By Ezeali (Sir) Jonas Udeji.

In South Africa, it has become a culture to shift blame in order to either divert attention from the real issues on the ground or look for someone, public servant or a political party, to make a scapegoat. Sometimes, one would expect political leaders to speak on the merits of any issue which affects the lives of the people rather than look for where to shift blame.

The anti-drugs and prostitution marches by communities in the two metropolitan councils of Johannesburg and Tshwane are not all about the xenophobic statement allegedly made by the Executive Mayor of Johannesburg, Councillor Herman Mashaba, who was reported to have said that all criminal foreign nationals would be cleared out of Johannesburg. Rather, they are born out of accumulated anger of the communities at both the illegal drug peddlers and the failure and/or alleged complicity of law enforcement agents to curb the menace.

 

Ezeali Udeji at an ANC event

Over the years, and on several occasions, I have been part of organising a meeting between the host community, the African National Congress (ANC), South African National Civic Organisation (SANCO), the Community Policing Forum (CPF) and Nigerians in the southern Johannesburg suburb, to devise a way of curbing the societal threats of rampant drug peddling and illegal brothels where girls from the age of 12yrs are being abused in the prostitution businesses which are operated in about 20% of the total houses in Rosettenville. Those meetings yielded little or no results as the perpetrators of these crimes continued to trade more openly on the illegalities with arrogance and total disrespect and disregard for the devastating effects on the children and families in the community.

Working with the Consul General Ambassador Uche Ajulu-Okeke and other traditional chiefs to foster positive community relations in South Africa

Mr. Kenneth Ayere. Recipient of Distinguished African Award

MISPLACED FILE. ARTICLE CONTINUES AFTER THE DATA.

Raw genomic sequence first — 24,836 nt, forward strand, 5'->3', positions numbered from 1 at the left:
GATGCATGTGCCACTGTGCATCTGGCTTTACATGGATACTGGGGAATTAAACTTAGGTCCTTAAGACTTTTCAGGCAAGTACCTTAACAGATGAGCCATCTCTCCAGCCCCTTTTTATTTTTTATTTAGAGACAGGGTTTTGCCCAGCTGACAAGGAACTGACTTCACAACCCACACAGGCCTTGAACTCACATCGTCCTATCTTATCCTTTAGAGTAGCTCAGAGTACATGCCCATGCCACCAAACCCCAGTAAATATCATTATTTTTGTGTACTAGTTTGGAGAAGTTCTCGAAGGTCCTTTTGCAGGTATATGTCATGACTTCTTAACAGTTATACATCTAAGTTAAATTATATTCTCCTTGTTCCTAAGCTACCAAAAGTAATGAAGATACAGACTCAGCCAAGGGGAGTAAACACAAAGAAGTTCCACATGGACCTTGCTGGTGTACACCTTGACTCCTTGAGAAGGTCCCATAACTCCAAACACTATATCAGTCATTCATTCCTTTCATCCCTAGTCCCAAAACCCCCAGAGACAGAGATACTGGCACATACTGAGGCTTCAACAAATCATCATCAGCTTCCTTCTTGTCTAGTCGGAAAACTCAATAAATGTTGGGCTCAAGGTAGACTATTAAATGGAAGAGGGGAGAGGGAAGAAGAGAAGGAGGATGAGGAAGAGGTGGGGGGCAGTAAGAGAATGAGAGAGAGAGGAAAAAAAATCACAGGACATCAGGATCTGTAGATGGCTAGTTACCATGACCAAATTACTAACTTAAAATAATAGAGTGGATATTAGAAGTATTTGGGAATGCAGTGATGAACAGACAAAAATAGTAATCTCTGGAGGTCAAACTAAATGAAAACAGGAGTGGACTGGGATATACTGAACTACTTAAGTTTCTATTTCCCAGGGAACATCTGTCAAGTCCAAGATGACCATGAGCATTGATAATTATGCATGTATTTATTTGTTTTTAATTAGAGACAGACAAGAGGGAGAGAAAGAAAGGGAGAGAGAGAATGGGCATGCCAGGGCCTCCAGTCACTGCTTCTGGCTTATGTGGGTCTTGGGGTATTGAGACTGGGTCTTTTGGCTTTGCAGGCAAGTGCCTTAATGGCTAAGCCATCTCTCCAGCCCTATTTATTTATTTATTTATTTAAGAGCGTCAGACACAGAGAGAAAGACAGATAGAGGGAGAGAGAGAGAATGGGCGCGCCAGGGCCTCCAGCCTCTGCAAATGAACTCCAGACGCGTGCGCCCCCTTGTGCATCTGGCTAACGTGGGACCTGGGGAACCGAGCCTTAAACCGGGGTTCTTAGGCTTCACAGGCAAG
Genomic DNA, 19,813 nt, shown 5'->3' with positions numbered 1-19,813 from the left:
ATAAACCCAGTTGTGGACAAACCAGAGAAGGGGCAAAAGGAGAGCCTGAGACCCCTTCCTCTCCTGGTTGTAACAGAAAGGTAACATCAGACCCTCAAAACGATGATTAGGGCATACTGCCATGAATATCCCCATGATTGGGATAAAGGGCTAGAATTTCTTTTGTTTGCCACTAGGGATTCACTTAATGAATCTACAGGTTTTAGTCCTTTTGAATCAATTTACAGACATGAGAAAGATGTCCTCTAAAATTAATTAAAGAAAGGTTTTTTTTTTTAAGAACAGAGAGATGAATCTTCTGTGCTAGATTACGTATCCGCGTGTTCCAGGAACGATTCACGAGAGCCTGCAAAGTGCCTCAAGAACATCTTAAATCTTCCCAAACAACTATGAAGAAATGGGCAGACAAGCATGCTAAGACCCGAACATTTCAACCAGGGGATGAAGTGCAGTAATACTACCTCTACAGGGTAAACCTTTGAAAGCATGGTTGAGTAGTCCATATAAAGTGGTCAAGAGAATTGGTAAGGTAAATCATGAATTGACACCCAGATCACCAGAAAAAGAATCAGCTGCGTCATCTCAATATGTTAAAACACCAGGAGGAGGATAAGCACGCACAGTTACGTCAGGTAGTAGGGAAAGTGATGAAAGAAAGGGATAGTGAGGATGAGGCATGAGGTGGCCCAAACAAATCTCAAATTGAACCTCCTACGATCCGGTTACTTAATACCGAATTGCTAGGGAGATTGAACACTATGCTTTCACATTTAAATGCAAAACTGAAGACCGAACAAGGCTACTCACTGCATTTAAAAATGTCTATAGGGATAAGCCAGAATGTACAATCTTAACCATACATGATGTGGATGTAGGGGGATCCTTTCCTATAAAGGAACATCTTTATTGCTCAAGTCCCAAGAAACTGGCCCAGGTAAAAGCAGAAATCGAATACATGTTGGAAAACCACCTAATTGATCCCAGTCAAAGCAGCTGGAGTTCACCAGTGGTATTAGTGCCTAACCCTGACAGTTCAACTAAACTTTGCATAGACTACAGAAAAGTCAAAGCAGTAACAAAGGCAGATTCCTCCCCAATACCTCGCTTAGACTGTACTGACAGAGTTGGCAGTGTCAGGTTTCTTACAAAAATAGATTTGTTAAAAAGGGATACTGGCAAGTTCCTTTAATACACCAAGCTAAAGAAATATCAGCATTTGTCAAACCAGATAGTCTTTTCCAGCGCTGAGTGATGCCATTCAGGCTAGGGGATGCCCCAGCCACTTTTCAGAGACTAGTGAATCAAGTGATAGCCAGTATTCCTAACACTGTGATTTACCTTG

The Nigerian Union South Africa and Ohanaeze Ndi Igbo South Africa have been trying to redirect a few of our own who are involved in the illegal drug trade to come out of it completely. This is because we know very well that those of our people who are allegedly involved in this unholy trade could do better if they channeled their efforts and energy into genuine and legitimate businesses. We have confidence and pride in our entrepreneurial skills, resilience, and hard work. This has been acknowledged by well-meaning members of the host community, including the honourable Minister of Home Affairs, Comrade Malusi Gigaba. Some members of the immigrant community have been honoured with outstanding service awards, including Nigeria’s Mr. Kenneth Ayere, an employer of labour who established what is considered the first authentic African restaurant, the Homebaze African Cuisine Group, in South Africa.

Sir Jonas Udeji with fellow Knights

The host community genuinely has a case – if the fights against illegal drug trade are not diverted to xenophobic attacks on foreign nationals.  As Nigerians living in South Africa, we can hardly deny the fact that a few individuals in our community are amongst the drug peddlers in South Africa. But we refuse to accept that the actions of those few individuals represent us as a community.

Just like any other nationality, the actions of the few criminal elements in our midst do not and can never define us; hence we have continually encouraged the South African Police Service to do their work without fear or favour. We have equally warned that the mistakes of blanket judgment against Nigerians in South Africa will not only divert attention but will surely defeat the intentions of the genuine cause of war against illegal drugs trade.

Restricting the fight against illegal drugs trade in South Africa to only Nigerians would only be a diversion which will never yield results. I believe that only a holistic approach devoid of restricted targets of a particular nationality will convince all, irrespective of nationality, to join the fight against crime.

Criminality has no race or nationality, as crime affects all and not only “citizens”.

Ezeali (Sir) Jonas Udeji is the traditional Prime Minister of the Igbo Community in South Africa. He was at various times an executive member of the Hillbrow Community Policing Forum, Chairperson Business Sector of Hillbrow Community Policing Forum and Voting District Coordinator of the African National Congress Elandspark VD. He was elected and invested Deputy Grand Knight at Council 35 of Catholic Order of Knights of Da Gama and he is a member of the International Alliance of Catholic Knights. Sir Udeji was recently conferred with the honour of ‘Advisor on Cultural and Social Cohesion In Africa’ by the Independent Pan-African Youth Parliament, in Partnership with the UNESCO Center for Global Education.

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